Washington: Governments and central banks in Asia, including India, will work together to protect their systems from hackers to avoid a repeat of the daring cyber heist on Bangladesh Bank, the central bank of Bangladesh.
Coordinated action to tackle this menace is the need of the hour, Sri Lankan Minister of Finance Ravi Karunanayake said after a meeting of the finance ministers from G24 countries, comprising emerging economies including India.
“What happened in Bangladesh was a clear-cut case of hacking. There was a lack of awareness amongst central bankers in the Asian region. We have decided that there will be a grouping of knowledge, pooling of resources and coordinated action to eradicate such things,” he said. “Even India’s Minister of Finance Arun Jaitley flagged this issue today in the meeting,” Karunanayake added.
In February, hackers posing as officials of the Bangladeshi central bank asked the US Federal Reserve to transfer more than $ 951 million to private accounts based in Sri Lanka and the Philippines. A small spelling error led to the unravelling of the heist, but not before $ 101 million was stolen.
The daring heist brought the spotlight back to the security systems of central banks across the world and the need to fortify such systems, given the increasing sophistication and reach of hackers.
“We don’t know to what level it has seeped in... we are trying hard to get that insulation and all central bankers are working together for this,” Karunanayake said, adding that even advanced economies are extending help to prevent such occurrences in the future.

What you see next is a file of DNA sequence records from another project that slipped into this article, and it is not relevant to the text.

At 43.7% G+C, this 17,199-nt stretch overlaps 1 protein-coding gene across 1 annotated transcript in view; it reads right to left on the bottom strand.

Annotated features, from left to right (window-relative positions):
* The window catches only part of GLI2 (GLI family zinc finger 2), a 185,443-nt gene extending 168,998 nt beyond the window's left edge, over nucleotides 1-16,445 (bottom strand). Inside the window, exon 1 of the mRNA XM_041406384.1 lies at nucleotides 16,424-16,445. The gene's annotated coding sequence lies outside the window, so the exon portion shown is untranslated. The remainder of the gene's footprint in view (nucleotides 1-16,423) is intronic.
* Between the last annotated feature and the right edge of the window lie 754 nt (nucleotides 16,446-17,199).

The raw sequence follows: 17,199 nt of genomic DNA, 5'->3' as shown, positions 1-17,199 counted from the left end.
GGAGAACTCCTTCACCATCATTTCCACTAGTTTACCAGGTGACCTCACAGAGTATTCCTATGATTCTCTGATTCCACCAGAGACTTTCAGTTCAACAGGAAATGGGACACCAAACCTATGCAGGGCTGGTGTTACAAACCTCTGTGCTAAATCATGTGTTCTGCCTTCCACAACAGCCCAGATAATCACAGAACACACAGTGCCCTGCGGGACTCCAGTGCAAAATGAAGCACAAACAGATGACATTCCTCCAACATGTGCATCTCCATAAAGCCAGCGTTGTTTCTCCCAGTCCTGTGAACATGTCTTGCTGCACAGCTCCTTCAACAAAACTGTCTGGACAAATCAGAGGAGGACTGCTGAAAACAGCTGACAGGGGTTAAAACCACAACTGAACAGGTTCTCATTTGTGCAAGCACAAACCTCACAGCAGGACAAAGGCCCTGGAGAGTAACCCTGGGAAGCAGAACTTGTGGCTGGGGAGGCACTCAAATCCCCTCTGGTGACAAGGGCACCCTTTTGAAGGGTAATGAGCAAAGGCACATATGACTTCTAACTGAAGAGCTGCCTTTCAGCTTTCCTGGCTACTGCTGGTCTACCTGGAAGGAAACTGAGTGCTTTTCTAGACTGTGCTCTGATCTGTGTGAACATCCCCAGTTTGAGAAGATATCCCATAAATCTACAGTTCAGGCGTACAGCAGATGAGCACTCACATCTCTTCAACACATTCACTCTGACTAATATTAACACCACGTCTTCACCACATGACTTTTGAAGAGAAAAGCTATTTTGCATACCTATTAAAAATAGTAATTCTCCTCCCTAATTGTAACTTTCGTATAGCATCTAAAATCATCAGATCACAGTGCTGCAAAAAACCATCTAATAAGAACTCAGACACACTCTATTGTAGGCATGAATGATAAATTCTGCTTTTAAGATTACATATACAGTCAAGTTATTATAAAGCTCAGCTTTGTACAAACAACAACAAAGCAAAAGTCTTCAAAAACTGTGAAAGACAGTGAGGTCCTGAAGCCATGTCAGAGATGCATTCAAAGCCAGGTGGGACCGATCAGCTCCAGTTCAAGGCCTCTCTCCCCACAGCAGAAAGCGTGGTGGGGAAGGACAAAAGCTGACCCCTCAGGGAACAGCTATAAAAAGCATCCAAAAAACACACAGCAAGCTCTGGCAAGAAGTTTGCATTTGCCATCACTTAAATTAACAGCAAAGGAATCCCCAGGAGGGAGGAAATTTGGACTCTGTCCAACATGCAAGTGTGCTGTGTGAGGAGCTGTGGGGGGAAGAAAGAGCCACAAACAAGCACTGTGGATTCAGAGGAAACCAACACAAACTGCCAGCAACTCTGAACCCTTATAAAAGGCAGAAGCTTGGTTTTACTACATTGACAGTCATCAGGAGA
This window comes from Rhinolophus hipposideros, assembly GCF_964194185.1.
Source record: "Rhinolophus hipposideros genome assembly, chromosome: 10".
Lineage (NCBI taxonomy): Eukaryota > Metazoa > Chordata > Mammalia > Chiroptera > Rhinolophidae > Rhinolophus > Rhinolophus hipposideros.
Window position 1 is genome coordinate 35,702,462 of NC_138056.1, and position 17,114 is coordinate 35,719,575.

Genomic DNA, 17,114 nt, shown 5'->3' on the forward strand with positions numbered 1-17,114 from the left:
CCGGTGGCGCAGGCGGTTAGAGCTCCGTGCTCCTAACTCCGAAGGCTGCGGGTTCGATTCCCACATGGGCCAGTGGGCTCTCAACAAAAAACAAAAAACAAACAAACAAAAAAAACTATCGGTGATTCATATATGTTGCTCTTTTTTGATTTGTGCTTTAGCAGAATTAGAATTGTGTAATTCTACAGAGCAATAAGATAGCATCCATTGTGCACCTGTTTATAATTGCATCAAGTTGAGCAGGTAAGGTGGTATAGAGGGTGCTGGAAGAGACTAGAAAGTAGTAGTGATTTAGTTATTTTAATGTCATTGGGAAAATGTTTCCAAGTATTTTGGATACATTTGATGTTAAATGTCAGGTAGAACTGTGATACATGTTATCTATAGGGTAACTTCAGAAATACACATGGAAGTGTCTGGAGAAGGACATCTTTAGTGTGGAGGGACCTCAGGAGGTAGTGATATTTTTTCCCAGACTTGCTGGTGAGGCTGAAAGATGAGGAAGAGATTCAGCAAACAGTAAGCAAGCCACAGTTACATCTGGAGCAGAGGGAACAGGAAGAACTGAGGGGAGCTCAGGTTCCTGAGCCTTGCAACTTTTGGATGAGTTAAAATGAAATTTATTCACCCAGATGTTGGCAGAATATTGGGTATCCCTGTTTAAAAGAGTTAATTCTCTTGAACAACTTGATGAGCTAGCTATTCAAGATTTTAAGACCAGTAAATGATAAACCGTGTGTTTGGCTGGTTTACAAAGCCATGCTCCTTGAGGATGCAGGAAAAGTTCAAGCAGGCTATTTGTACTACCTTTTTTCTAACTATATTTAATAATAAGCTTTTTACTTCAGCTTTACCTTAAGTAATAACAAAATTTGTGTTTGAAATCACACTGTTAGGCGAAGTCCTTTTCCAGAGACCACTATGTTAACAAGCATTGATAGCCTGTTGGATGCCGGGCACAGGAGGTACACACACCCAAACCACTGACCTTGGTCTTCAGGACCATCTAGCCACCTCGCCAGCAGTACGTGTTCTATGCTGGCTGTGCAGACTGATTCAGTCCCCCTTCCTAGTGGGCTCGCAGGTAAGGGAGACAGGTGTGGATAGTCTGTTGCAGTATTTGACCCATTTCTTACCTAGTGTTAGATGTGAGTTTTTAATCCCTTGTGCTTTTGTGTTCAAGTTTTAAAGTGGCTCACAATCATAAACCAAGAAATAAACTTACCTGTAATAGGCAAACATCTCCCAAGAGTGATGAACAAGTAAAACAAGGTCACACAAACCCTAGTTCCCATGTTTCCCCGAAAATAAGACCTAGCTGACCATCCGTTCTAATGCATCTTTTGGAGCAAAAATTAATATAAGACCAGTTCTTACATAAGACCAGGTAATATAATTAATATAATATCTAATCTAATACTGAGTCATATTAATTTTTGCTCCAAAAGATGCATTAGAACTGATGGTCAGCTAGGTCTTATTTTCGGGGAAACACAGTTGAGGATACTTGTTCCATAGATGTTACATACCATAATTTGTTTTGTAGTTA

The G24 countries also pushed for the full implementation of the 2010 quota and governance reforms at the International Monetary Fund (IMF).
“We welcome the entry into force of the 2010 Quota and Governance Reforms of the IMF that have made progress in shifting the distribution of quota shares to EMDCs (emerging market developing countries), and note that there is still a long way to go in this respect. We call for the full implementation of the 2010 governance reforms, including those on Board representation,” the official communique said.
In January this year, the IMF notified the governance quota reforms adopted in 2010, increasing the voting rights of emerging-market economies such as India and China.
This increased India’s share at IMF to 2.75% from 2.44%, making it the eighth-largest shareholder in the multilateral agency. Following this, India has been pressing for the speedy conclusion of the next round of quota reviews.
“We look forward to the completion of the 15th General Review of Quotas by the Annual Meetings in 2017, and to a new quota formula that further shifts quota shares to EMDCs while protecting the quota share of the poorest countries,” the communique added, pointing out that the realignment of quotas must reflect the rapidly growing weight of such economies in the global economy.
The countries also pushed for putting greater weight to GDP measured in purchasing power parity (PPP) in determining the economic weight of countries. (Source: http://www.livemint.com/)